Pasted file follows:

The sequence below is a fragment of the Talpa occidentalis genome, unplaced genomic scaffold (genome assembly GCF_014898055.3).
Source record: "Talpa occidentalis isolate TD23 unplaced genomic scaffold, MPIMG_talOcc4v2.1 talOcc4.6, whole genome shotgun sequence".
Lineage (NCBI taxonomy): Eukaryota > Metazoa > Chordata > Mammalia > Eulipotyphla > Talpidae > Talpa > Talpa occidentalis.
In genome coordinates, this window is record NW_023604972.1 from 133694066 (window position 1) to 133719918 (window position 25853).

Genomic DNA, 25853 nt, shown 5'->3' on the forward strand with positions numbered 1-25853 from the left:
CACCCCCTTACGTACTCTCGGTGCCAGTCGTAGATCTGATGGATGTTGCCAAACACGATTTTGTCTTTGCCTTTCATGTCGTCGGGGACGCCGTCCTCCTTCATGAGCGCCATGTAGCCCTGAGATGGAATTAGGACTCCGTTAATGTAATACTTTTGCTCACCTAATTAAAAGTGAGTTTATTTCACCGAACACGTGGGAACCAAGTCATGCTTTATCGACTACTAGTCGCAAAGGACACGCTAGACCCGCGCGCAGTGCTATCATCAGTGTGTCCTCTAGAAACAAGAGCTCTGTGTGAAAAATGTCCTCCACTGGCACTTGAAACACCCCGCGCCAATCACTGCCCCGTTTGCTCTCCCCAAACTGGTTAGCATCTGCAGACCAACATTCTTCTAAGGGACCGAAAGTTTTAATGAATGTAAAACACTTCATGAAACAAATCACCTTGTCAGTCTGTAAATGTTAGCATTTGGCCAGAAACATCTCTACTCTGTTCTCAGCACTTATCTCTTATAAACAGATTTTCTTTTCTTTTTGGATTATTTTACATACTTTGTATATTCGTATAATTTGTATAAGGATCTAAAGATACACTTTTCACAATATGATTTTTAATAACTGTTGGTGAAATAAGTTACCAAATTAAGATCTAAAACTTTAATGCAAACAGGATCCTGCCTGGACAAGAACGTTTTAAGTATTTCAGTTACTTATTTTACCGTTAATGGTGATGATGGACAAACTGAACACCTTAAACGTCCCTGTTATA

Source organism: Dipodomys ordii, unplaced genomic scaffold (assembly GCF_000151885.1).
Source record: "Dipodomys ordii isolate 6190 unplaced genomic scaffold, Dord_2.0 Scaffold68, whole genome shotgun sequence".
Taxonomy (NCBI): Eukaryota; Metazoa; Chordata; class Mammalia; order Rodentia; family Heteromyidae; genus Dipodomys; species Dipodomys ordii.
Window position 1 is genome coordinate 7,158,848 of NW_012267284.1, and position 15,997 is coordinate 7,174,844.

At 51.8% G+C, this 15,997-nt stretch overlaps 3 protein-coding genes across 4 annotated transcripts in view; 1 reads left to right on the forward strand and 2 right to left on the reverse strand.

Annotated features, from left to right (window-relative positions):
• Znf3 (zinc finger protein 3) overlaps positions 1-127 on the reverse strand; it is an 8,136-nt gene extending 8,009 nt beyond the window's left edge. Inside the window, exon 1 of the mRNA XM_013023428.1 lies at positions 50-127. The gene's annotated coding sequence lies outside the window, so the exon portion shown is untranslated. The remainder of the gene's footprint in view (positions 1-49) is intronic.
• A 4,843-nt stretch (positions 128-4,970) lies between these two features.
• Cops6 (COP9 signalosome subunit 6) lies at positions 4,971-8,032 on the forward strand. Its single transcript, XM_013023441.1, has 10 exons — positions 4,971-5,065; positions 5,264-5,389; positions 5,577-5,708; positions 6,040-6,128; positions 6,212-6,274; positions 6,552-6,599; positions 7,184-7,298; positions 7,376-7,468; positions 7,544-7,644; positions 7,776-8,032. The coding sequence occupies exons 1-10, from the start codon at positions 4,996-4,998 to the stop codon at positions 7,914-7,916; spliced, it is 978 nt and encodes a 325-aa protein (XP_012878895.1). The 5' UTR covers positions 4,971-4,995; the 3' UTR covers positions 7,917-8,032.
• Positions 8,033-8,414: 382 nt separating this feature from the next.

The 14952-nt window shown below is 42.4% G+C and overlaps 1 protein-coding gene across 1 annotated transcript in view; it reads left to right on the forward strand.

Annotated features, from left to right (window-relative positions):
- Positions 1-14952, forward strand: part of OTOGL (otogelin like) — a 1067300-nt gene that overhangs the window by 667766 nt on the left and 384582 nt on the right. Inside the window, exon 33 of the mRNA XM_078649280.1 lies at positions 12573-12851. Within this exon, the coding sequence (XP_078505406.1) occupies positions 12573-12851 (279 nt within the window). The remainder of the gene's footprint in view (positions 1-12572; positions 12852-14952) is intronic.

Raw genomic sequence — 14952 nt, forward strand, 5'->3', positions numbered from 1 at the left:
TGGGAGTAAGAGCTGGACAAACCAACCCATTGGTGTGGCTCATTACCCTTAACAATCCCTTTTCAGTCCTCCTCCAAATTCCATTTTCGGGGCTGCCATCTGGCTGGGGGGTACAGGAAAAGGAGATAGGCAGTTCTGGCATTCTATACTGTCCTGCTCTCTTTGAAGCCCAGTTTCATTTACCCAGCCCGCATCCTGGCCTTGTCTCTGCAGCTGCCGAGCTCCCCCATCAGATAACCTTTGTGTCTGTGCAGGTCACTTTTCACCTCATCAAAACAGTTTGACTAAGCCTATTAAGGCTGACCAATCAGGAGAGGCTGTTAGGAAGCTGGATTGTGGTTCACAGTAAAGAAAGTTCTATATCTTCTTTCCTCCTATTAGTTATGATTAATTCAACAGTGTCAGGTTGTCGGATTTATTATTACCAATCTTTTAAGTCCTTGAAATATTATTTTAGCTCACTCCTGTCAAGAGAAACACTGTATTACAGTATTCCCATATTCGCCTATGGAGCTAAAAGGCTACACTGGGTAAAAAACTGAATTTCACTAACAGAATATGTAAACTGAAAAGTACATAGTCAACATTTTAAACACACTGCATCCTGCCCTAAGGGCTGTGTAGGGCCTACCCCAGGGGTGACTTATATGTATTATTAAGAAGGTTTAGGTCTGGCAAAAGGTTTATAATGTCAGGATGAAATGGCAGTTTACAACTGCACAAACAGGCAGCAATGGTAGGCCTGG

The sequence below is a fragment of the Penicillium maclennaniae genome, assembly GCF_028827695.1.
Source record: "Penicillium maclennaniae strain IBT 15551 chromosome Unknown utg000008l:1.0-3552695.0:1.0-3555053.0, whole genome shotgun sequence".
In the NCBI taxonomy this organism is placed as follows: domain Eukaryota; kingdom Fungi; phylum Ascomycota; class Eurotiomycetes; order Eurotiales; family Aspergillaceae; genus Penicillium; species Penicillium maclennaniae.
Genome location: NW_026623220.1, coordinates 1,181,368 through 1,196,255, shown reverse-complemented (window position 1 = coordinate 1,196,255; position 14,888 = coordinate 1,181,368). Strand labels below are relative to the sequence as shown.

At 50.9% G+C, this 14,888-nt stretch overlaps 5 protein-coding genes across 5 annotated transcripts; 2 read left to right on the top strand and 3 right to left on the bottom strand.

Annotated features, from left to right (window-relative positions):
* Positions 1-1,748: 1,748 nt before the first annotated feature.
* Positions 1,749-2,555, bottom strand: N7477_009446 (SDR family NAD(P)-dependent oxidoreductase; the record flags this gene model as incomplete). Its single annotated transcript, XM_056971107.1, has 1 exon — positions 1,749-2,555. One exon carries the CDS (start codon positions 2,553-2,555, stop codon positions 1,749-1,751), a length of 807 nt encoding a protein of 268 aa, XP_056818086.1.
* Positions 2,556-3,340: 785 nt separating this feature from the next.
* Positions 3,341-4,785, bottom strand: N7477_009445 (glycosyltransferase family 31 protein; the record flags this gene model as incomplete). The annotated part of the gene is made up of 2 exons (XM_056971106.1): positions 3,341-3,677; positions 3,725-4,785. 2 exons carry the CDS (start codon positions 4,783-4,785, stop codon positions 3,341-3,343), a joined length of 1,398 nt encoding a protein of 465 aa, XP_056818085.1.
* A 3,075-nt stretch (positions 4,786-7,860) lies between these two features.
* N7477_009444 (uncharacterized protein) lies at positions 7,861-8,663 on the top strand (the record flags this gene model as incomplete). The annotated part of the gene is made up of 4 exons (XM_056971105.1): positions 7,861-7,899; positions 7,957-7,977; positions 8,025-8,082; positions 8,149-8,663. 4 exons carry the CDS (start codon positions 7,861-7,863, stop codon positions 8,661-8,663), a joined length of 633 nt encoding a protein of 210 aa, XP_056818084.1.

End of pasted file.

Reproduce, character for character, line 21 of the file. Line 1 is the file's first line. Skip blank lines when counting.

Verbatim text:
TGGGAGTAAGAGCTGGACAAACCAACCCATTGGTGTGGCTCATTACCCTTAACAATCCCTTTTCAGTCCTCCTCCAAATTCCATTTTCGGGGCTGCCATCTGGCTGGGGGGTACAGGAAAAGGAGATAGGCAGTTCTGGCATTCTATACTGTCCTGCTCTCTTTGAAGCCCAGTTTCATTTACCCAGCCCGCATCCTGGCCTTGTCTCTGCAGCTGCCGAGCTCCCCCATCAGATAACCTTTGTGTCTGTGCAGGTCACTTTTCACCTCATCAAAACAGTTTGACTAAGCCTATTAAGGCTGACCAATCAGGAGAGGCTGTTAGGAAGCTGGATTGTGGTTCACAGTAAAGAAAGTTCTATATCTTCTTTCCTCCTATTAGTTATGATTAATTCAACAGTGTCAGGTTGTCGGATTTATTATTACCAATCTTTTAAGTCCTTGAAATATTATTTTAGCTCACTCCTGTCAAGAGAAACACTGTATTACAGTATTCCCATATTCGCCTATGGAGCTAAAAGGCTACACTGGGTAAAAAACTGAATTTCACTAACAGAATATGTAAACTGAAAAGTACATAGTCAACATTTTAAACACACTGCATCCTGCCCTAAGGGCTGTGTAGGGCCTACCCCAGGGGTGACTTATATGTATTATTAAGAAGGTTTAGGTCTGGCAAAAGGTTTATAATGTCAGGATGAAATGGCAGTTTACAACTGCACAAACAGGCAGCAATGGTAGGCCTGG